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Keyword: dalrymple

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  • Delusions of Honesty

    07/18/2007 3:30:26 AM PDT · by ventanax5 · 8 replies · 557+ views
    When Tony Blair announced his resignation after 10 years as prime minister of the United Kingdom, his voice choked with emotion and he nearly shed a tear. He asked his audience to believe that he had always done what he thought was right. He would have been nearer the mark had he said that he always thought that what was right was whatever he had done. Throughout his years in office, he kept inviolable his belief in the existence of a purely beneficent essence of himself, a belief so strong that no quantity of untruthfulness, shady dealings, unscrupulousness, or constitutional...
  • The case for mistrusting Muslims

    ARRIVING IN BRITAIN by air the day after two men crashed a gasoline-laden Jeep Cherokee into the main terminal at Glasgow's international airport, and a couple of days after two car bombs were discovered in the heart of London, I was surprised by how calm everybody was. Apart from the prohibition of passenger drop-off and pickup next to the terminal building at Birmingham Airport, everything was as usual. Men and women in Muslim garb mingled in the crowd with perfect tranquillity, expecting neither violence nor even verbal reproach. Was this a sign of the admirable tolerance of British society, or...
  • Why Intellectuals Like Genocide

    07/02/2007 7:47:36 AM PDT · by ventanax5 · 20 replies · 1,675+ views
    Seemingly arcane historical disputes can often cast a powerful light on the state of our collective soul. It is for that reason that I like to read books on obscure subjects: they are often more illuminating than books that at first sight are more immediately relevant to our current situation. For, as Emily Dickinson put it, success in indirection lies. In 2002, the Australian free-lance historian and journalist, Keith Windschuttle, published a book that created a controversy that has still not died down. Entitled ‘The Fabrication of Aboriginal History,’ it sets out to destroy the idea that there had been...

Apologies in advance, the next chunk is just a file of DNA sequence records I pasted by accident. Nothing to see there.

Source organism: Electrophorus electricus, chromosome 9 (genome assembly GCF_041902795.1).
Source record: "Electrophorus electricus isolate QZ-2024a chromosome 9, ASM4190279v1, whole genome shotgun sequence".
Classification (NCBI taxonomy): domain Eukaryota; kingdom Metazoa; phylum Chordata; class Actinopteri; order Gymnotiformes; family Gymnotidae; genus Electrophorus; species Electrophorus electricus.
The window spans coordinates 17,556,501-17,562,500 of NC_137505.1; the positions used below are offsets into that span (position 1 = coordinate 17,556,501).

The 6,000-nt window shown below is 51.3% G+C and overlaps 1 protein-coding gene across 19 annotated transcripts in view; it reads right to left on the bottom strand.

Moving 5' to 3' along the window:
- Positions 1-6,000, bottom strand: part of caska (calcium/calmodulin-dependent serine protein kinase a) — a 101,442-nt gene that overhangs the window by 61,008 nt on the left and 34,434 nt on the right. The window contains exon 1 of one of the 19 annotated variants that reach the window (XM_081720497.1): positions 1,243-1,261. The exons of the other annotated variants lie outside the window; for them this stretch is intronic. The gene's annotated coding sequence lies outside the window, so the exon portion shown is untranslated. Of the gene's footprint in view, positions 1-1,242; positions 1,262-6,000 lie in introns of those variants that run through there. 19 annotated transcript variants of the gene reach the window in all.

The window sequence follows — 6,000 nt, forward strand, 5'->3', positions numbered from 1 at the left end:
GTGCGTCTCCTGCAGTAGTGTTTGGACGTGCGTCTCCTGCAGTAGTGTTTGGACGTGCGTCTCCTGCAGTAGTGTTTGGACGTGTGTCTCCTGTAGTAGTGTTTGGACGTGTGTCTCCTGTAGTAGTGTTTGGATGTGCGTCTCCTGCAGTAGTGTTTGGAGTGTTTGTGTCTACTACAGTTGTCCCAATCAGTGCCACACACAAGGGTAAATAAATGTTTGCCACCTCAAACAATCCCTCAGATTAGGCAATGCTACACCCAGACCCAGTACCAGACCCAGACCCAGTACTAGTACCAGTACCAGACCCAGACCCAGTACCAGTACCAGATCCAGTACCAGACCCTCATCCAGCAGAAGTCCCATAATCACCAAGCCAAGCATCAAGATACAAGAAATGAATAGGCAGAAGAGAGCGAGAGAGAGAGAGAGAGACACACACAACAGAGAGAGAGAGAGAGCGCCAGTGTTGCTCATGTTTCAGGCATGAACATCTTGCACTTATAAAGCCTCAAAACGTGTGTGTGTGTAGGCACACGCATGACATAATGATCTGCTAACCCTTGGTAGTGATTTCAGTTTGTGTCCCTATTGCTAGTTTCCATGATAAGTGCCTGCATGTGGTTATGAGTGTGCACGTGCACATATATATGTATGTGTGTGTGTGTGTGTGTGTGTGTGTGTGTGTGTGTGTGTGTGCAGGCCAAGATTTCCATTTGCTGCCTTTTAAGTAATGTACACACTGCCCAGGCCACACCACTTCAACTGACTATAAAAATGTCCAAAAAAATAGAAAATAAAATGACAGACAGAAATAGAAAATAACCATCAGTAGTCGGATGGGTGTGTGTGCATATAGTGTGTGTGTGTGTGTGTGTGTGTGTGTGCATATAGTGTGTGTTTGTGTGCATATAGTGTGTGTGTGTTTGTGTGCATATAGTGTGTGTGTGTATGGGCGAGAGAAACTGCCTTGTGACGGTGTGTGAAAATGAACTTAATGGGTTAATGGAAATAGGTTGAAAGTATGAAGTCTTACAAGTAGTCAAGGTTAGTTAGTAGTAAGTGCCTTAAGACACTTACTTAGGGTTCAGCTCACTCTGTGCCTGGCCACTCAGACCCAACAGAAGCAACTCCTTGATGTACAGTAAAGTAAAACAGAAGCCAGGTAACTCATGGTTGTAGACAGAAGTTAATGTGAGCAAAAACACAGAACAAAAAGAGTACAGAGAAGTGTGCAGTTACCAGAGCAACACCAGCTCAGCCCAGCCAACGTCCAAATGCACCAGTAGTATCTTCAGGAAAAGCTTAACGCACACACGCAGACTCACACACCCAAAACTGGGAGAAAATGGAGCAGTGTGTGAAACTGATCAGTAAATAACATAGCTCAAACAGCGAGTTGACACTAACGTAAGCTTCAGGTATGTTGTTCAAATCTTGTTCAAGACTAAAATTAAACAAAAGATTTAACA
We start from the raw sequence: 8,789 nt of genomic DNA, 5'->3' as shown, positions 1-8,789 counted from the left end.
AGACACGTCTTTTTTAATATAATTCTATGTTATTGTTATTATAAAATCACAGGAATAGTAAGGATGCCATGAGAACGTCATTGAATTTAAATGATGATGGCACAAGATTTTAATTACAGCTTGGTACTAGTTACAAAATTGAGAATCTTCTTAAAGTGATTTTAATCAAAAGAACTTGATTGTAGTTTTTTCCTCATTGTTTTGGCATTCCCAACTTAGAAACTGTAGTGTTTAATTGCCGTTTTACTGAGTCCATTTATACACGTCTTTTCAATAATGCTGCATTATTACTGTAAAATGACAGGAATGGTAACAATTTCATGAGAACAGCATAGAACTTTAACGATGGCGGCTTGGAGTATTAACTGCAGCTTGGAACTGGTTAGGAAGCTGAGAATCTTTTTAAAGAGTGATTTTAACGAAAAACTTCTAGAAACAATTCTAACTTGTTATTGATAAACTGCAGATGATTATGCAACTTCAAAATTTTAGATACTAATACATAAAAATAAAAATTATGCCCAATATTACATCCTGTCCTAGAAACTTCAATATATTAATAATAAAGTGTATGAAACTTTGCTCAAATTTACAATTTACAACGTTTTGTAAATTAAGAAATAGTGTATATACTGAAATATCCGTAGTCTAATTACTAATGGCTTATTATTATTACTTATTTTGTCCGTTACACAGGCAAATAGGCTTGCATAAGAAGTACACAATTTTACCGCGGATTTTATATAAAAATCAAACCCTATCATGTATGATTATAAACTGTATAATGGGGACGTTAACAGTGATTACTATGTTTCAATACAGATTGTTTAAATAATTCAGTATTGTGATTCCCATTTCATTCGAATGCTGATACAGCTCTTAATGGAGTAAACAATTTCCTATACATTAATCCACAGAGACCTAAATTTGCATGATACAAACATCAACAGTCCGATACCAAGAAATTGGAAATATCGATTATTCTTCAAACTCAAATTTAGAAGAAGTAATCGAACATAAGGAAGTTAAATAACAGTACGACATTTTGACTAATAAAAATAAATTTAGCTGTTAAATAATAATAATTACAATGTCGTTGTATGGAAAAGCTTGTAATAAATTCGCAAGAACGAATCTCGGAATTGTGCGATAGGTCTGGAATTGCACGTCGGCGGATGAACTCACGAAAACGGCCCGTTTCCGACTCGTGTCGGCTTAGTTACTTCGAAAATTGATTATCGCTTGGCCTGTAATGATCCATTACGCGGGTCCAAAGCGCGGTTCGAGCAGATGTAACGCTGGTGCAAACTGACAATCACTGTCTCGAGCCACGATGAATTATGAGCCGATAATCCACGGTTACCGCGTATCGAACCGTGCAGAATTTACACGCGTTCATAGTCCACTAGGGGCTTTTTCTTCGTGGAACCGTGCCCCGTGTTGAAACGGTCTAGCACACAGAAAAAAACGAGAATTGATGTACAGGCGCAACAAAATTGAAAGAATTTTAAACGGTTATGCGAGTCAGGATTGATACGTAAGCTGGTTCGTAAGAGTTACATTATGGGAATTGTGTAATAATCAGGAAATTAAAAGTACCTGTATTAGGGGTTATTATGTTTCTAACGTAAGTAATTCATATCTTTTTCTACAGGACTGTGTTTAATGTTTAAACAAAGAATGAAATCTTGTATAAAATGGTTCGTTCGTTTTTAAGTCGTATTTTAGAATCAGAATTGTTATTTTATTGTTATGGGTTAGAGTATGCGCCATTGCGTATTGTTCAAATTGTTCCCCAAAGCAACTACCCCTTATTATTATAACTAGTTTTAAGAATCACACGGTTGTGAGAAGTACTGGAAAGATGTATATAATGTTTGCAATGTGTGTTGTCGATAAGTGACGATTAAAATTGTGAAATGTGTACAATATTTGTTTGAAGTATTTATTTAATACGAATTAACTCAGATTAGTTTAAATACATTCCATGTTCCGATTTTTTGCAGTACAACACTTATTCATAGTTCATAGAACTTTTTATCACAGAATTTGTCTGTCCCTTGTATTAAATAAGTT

• How the West Was Lost

    06/30/2007 6:11:51 AM PDT · by kellynla · 20 replies · 1,360+ views
    Flying to Rotterdam recently, the largest and busiest port in the world, I was forcibly struck by the aerial view. I doubt there is a sight anywhere that is more eloquent testimony to the power of human intelligence and organization. Indeed, this applies to the whole of the Netherlands: a physically unpromising fragment of land, much of it reclaimed from the sea, has been diligently transformed into one of the globe’s most flourishing regions, whose economic product exceeds that of the whole of Africa. The text accompanying a book of photographs of the Dutch landscape that I was given as...
  • Theodore Dalrymple: Avanti, Dr. Kevorkian

    06/23/2007 11:54:02 AM PDT · by UnklGene · 3 replies · 285+ views
    City - Journal ^ | June 12, 2007 | Theodore Dalrymple
    Theodore Dalrymple: Avanti, Dr. Kevorkian! There may be an overseas market for the doctor’s services. 12 June 2007 It’s strange how even closely allied nations do not take advantage of one another’s complementary strengths and resources. For example, I noticed this month a possible synergy between the United States and Italy: neither, as far as I am aware, has tried in any way to take advantage of it. Jack Kevorkian was released on June 1 from prison, after serving eight years of a sentence for second-degree murder. Kevorkian, popularly known as Dr. Death, is an enthusiast of euthanasia and assisted...
  • Theodore Dalrymple: Breaking Away - An ex-Islamist tells his story.

    06/21/2007 12:55:27 AM PDT · by neverdem · 16 replies · 898+ views
    City Journal ^ | 19 June 2007 | Theodore Dalrymple
    The Islamist: Why I Joined Radical Islam in Britain, What I Saw Inside and Why I Left, by Ed Husain (Penguin Books, 304 pp., Ł8.99) The author of this memoir is a young man of Bangladeshi descent, born and brought up in London’s East End. He went to elementary school with a mixed population and got on very well there, his teacher making unobtrusive efforts to introduce him to English culture. Unfortunately, when he left for high school, his father insisted that he go to a boys-only school, and the only one within range was among the worst in England....
  • Theodore Dalrymple: Global Warning

    06/18/2007 7:44:33 AM PDT · by UnklGene · 15 replies · 1,048+ views
    The Spectator - UK ^ | July 14, 2007 | Theodore Dalrymple
    Theodore Dalrymple: Global Warming - I was sitting in a train recently, wondering why everyone’s mobile telephone conversations, except my own, were so utterly banal, when a young black man sitting two rows behind me answered the irritating wail of his instrument of the devil. He began to speak, and I wished that I had learnt shorthand. ‘Hancock’s definitely put in a plea,’ he said. ‘Moran’s in the early stages. I’ve got to go back next week, but for the moment I’m on bail.’ As is often the case, his telephone rang non-stop. ‘There was a lot of negotiation going...
  • Diagnosing Lear

    06/06/2007 9:57:14 PM PDT · by neverdem · 19 replies · 1,975+ views
    The New Criterion ^ | June 2007 | Anthony Daniels